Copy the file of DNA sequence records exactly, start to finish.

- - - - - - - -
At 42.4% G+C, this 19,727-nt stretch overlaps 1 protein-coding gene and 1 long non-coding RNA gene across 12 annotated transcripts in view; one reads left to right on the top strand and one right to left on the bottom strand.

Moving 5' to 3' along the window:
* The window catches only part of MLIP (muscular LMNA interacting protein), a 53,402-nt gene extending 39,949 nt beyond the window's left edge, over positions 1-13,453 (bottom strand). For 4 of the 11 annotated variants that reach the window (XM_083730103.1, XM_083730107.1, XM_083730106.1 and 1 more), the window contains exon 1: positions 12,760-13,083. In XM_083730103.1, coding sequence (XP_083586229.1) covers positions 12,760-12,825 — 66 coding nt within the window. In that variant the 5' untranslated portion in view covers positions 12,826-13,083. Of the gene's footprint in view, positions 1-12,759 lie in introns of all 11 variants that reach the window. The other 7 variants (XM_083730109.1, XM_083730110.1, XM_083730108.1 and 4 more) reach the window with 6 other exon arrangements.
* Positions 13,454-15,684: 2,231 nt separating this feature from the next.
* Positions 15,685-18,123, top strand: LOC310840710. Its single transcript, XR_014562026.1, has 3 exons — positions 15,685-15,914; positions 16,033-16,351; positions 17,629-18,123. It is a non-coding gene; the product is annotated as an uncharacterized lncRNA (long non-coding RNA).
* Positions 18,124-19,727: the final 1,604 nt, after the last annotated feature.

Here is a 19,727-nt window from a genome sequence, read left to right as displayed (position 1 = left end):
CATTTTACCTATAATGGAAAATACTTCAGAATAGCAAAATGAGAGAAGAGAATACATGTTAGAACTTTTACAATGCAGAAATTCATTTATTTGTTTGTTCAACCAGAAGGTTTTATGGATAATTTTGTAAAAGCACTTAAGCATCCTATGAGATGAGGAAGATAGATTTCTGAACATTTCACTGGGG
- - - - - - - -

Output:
At 42.4% G+C, this 19,727-nt stretch overlaps 1 protein-coding gene and 1 long non-coding RNA gene across 12 annotated transcripts in view; one reads left to right on the top strand and one right to left on the bottom strand.

Moving 5' to 3' along the window:
* The window catches only part of MLIP (muscular LMNA interacting protein), a 53,402-nt gene extending 39,949 nt beyond the window's left edge, over positions 1-13,453 (bottom strand). For 4 of the 11 annotated variants that reach the window (XM_083730103.1, XM_083730107.1, XM_083730106.1 and 1 more), the window contains exon 1: positions 12,760-13,083. In XM_083730103.1, coding sequence (XP_083586229.1) covers positions 12,760-12,825 — 66 coding nt within the window. In that variant the 5' untranslated portion in view covers positions 12,826-13,083. Of the gene's footprint in view, positions 1-12,759 lie in introns of all 11 variants that reach the window. The other 7 variants (XM_083730109.1, XM_083730110.1, XM_083730108.1 and 4 more) reach the window with 6 other exon arrangements.
* Positions 13,454-15,684: 2,231 nt separating this feature from the next.
* Positions 15,685-18,123, top strand: LOC310840710. Its single transcript, XR_014562026.1, has 3 exons — positions 15,685-15,914; positions 16,033-16,351; positions 17,629-18,123. It is a non-coding gene; the product is annotated as an uncharacterized lncRNA (long non-coding RNA).
* Positions 18,124-19,727: the final 1,604 nt, after the last annotated feature.

Here is a 19,727-nt window from a genome sequence, read left to right as displayed (position 1 = left end):
CATTTTACCTATAATGGAAAATACTTCAGAATAGCAAAATGAGAGAAGAGAATACATGTTAGAACTTTTACAATGCAGAAATTCATTTATTTGTTTGTTCAACCAGAAGGTTTTATGGATAATTTTGTAAAAGCACTTAAGCATCCTATGAGATGAGGAAGATAGATTTCTGAACATTTCACTGGGG